7th June 2017

BimlScript and Automated ETL Part 1

Or a prescriptive pattern for automating the building of sophisticated data warehouses based upon a simple metadata store

There are lots of Biml articles that discuss strategies for generating SSIS packages to load data warehouses that are essentially copies of the production DB. These strategies usually leverage the built in Biml Extensions methods.

There are fewer examples where the target data warehouse is a Kimball model based upon a number of disparate data sources where the objective is a single version of truth for the domain being modelled.

The purpose of this article is to suggest a prescriptive pattern that enables fast development of useful marketing focused data marts from multiple sources of customer data (although the same pattern could be applied to other domains, e.g. Manufacturing) using a metadata driven approach in conjunction with BimlScript and custom C# code classes.

All the code for the article is available on GitHub and you are free to use it for your own projects.

Step One: Metadata and Design Choices

The pattern we are aiming for is the traditional one where we assume that we have a bunch of flat file feeds which we are going to stage first before we cleanse, validate and match and finally load into our data mart.

The example data warehouse we will target contains dimensions for customer, address, email and phone along with fact tables for sales and email and demographic activity

Designing the Metadata

First off we need a metadata store to model the flat files that we intend to import. To do this I have created one as shown below:

File Mapping


This table describes the flat file headers and will be used by the code to construct the <FlatFileFormat /> Biml elements needed to generate the flat file formatters and connections.

Column Mapping

picture of mrta data column mapping


The column mappings serves to enable building the <Columns> collections as well as customising the <Transformations> elements and deciding where in the data warehouse to map the incoming data.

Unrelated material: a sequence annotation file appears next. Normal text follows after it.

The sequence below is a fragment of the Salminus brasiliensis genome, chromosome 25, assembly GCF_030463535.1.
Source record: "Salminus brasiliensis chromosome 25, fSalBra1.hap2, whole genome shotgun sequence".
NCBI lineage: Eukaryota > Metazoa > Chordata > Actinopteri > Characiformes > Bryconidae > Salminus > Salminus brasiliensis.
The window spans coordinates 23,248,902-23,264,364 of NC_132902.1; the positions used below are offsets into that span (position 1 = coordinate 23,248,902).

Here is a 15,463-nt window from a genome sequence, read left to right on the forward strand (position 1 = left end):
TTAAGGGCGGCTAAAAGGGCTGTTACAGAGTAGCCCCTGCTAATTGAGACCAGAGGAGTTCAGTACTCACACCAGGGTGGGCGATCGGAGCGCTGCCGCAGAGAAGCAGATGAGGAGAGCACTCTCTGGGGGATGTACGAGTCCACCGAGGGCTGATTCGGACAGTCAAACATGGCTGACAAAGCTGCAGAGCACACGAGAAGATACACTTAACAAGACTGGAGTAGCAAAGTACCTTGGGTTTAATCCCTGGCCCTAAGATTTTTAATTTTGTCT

The isAttribute flag along with the AttributeTypeId enable us to map attribute data that doesn’t fit into the core entities of customer, address, email or phone. For example customer demographic data that may be useful in marketing segmentation later on

When the flat file data that we are modelling comes in it will usually have column headings. We don’t really care about these because they are often unreliable, which is why the ColumnNumber field is there. It’s that which will drive which column gets mapped to which in the target table.

A sample column mapping


The column number is zero based to match C#’s zero based array indexes which we will be using a lot later.

The IsPivot and IsAttribute columns are used to drive special processing, either channelling data into attribute tables or unpivoting entities that repeat in in a single feed, e.g. home phone and work phone number, into a specific table.

A note about phone numbers

The processing of phone numbers ignores the type of phone number at the point of initial load. This is because supplied data is almost always unreliable. It is far more reliable to simply import the data and determine whether a number is a fixed line number or a mobile number during the transform stage. This applies in Europe at least. American phone numbers do not distinguish between mobile and fixed line numbers through the numbering so you may need to devise a different strategy for these.

Next up – implementing the pattern. In which we see how we can use our meta data in conjunction with BimlScript and C# to generate the Biml we need.

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